one year after the storm - progress
Some of y'all may remember that we were just about the only people in Florida to suffer any damage from Tropical Storm Isaac. We lost a 40-foot sapodilla that shaded our pool and much of our back yard. When the tree crew started cutting it up, they discovered it had been planted next to a spigot and had grown around it - as my dad put it "taking a water line into its breast." Not what tree guys are expecting when they start cutting up a tree. Huge mess. The tree was rotted inside. We suspect a trickle leak from that spigot was slowly killing it - the reason it fell in a really minor storm. Though it took out our back fence, it was polite enough to fall in the street behind us - and not in our pool.
Because Isaac blew and rained for three days, the 15-foot dwarf ponciana also fell over. For unknown reasons a 20-foot live oak up and died around the same time and we cut it down a couple weeks later.
We went from too few places for plants that needed sun to too few for plants that needed shade in the span of a month.
Many of you offered plants so I could start over, which was very generous. In the end, my parents found a way to turn this into a birthday gift for me and called down to Pine Island Nursery and gave them a credit card. (PIN has amazing fruit trees, BTW. And they're really sweet when you show up and say "I think my dad called and gave you his credit card" - apparently people don't do that very often and they were impressed.)
We stuffed an ice cream banana, a 6-foot macadamia nut, a 5-foot sapodilla and a 3-foot fig into the back of my hatchback.
A year in, the macadamia is happy. It did nothing for the first few months, but didn't die, which was all I was hoping for in the dry season. Once it started raining, it grew a foot. It's still not a shade tree, but it will be some day. It seems to have absolutely no pest problems, even though I've got the dreaded white fly in my yard.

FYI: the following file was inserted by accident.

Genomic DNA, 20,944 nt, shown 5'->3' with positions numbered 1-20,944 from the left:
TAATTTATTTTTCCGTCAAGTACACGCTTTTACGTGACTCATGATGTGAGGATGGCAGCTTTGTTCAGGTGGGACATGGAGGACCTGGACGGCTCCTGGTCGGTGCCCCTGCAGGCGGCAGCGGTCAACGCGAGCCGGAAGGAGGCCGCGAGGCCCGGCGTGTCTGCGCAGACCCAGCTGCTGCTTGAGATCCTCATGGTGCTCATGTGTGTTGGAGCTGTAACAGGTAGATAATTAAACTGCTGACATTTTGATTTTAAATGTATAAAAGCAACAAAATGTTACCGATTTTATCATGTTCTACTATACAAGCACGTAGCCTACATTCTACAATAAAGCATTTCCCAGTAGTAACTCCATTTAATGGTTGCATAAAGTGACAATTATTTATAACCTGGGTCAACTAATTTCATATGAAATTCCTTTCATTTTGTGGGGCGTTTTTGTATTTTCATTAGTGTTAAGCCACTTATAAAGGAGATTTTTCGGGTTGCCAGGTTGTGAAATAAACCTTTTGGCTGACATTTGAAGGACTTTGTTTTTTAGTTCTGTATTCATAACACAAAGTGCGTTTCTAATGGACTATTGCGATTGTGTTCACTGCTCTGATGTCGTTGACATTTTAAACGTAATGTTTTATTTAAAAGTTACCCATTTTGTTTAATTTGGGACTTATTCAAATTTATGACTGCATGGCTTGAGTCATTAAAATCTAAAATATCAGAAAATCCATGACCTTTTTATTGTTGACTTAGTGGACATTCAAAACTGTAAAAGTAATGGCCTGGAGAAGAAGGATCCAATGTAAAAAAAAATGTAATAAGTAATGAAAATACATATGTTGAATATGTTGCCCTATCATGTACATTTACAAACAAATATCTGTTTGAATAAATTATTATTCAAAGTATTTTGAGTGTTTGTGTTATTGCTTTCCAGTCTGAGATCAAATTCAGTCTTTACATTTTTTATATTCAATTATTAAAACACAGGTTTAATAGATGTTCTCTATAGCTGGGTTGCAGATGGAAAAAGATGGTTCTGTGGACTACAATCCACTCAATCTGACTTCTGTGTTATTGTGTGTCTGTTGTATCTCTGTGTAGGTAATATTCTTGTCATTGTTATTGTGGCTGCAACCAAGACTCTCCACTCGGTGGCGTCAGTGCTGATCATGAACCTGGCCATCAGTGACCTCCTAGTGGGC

The sapodilla hasn't grown much, but also has refused to die. And we've discovered two volunteer sapodillas from the tree we lost - one we had forgotten about near the fence that will replace the oak nicely. We had tried to cut it down years ago in an effort to give the oak space, but it declined to be killed. Another is about five-feet high and was coming up in the shade of the mother tree. I don't know how long any of them will take to bear fruit, but I can't wait.
The banana is going great guns and has put out a pup. (Question: do I need to fertilize bananas? I try to do chemicals very sparingly and really only fertilize the bottle palm and the grapefruit. And how long does it take for a banana to produce? It's five-feet high now. )
The fig has been attacked by aphids AND white flies and may not make it. Any natural/organic suggestions for trying to control the white fly? I think this is one of the new ones that folks are having so much trouble with.
Finally, the dwarf ponciana: one of my favorite trees because it was its own ecosystem, hosting a cardinal nest, feral parrots who came to eat its seeds and hummingbirds and flocks of butterflies who came to feed on its flowers. We tried to cut it down, but we couldn't manage to dig the roots. It has come back and is now five-feet tall. It's kind of bushy and not something you can walk under, but it's going to be a great tree again pretty soon.
The coonties that were under the big sapodilla seem to like having more sun and the bleeding heart that was pretty but not aggressive in shade may have to go now that it's in sun.
It's kind of weird to lose a couple trees and have another tree have to start over from the ground. It's a totally different yard. And it's going to be years before it is the lovely, shaded yard I used to have. But it will happen.
This yard doesn't look anything like it did when we moved in seven years ago. It was a barren grass-scape at that point. I like to remember that when I look out at all that sunshine where I want shade. Takes time, but I'll have some shade one day.
How have others recovered from a big landscaping loss?